With your audiences spread across the globe, it is increasingly challenging to communicate in ways that resonate in different cultures. All your messages need to be adapted to the local market so that your customers can connect and engage with your brand.
The most obvious choice when entering global markets is to translate all your marketing content. This may sound easy, but taking one message and simply translating it to a different language is often not enough. Different cultures can have different perceptions on words, expressions and even images. This is where transcreation comes into the picture.
Transcreation takes your global communication to the next level, maintaining the integrity of your message and a consistent voice, while adjusting the content to the specificities of each market. Let’s take a look at the differences between translation and transcreation and see what each one entails.
Translation is the process of taking a piece of text and converting it into a different language, focusing on the words used and ensuring the translation sticks as close as possible to the original copy.
Transcreation goes a step further, focusing on the general concept and the intended emotional connection. It means taking a piece of text, keeping its original sentiment, while adapting and stylizing all things that could be lost in translation, such as cultural references and tone.
If you are looking at purely informational messages that do not need cultural context and won’t be subjective to any misinterpretations, then translation is the best choice. For example, when you are adapting content like technical brochures, the focus is factual and technical accuracy using a smooth readable style. There is less need for cultural context adjustment.
When you want to convey a message with more feeling, like marketing and advertising geared messages, then you need to consider transcreation. It aims to replicate the emotion the message evokes in your audience, without being a simple word for word translation. The focus is not on technical accuracy, but more on adapting your message while preserving its intent. The approach is creative with importance on your audience engagement and the campaign conversion goals.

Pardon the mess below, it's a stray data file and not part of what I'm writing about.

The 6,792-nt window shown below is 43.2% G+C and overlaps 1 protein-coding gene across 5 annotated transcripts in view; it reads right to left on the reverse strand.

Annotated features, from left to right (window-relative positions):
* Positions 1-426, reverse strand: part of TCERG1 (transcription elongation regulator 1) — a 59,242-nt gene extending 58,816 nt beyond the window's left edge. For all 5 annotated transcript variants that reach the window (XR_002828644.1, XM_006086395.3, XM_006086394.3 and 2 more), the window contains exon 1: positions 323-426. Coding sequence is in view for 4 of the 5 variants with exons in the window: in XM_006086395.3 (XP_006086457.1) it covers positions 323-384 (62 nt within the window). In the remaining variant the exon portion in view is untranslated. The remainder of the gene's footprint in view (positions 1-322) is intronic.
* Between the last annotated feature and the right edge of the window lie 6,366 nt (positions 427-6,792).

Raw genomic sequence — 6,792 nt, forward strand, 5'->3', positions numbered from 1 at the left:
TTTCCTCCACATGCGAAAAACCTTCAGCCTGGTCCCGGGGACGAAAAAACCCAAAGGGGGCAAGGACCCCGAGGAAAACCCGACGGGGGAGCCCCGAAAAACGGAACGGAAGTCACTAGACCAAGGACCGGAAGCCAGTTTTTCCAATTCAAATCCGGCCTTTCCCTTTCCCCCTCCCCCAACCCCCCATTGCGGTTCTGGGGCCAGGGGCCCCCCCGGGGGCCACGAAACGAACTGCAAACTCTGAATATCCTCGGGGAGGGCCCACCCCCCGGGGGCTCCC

Transcreation ensures the copy reads as if it is authored in that language and the message gets across effectively. It is useful when you are looking at a more subjective piece of text, like a slogan or sales messaging, that won’t make much sense if you just translate it.
As an example, the persona voice used in the USA is much more personal and conversational than speaking to a customer in Germany. Applying transcreation to your marketing materials will improve resonance and results, tailoring the language and style to your German audience.
Another example is humor, sometimes used in slogans or ads. If simply translated, it won’t make sense in other cultures and might even be considered offensive. With transcreation you can adapt your pun or rhyme, transmitting the same feeling and getting the same reaction out of your audience.
It depends. If all you want is the adaptation of factual texts, like technical content, translation is the way to go.
If you are looking to really personalize your message, transcreation is your best choice, as it will make your users feel you wrote that content with their market in mind.
Sharon is Director of Marketing Solutions at Amplexor, based in River Falls, Wisconsin, US. She has more than 18 years’ experience in the language service industry across marketing and operations roles. Her passion is in creating and implementing solutions for different international companies in various multilingual disciplines from multilingual SEO, transcreation, digital marketing and language review services.
Geert Peters 4min read 08/10/19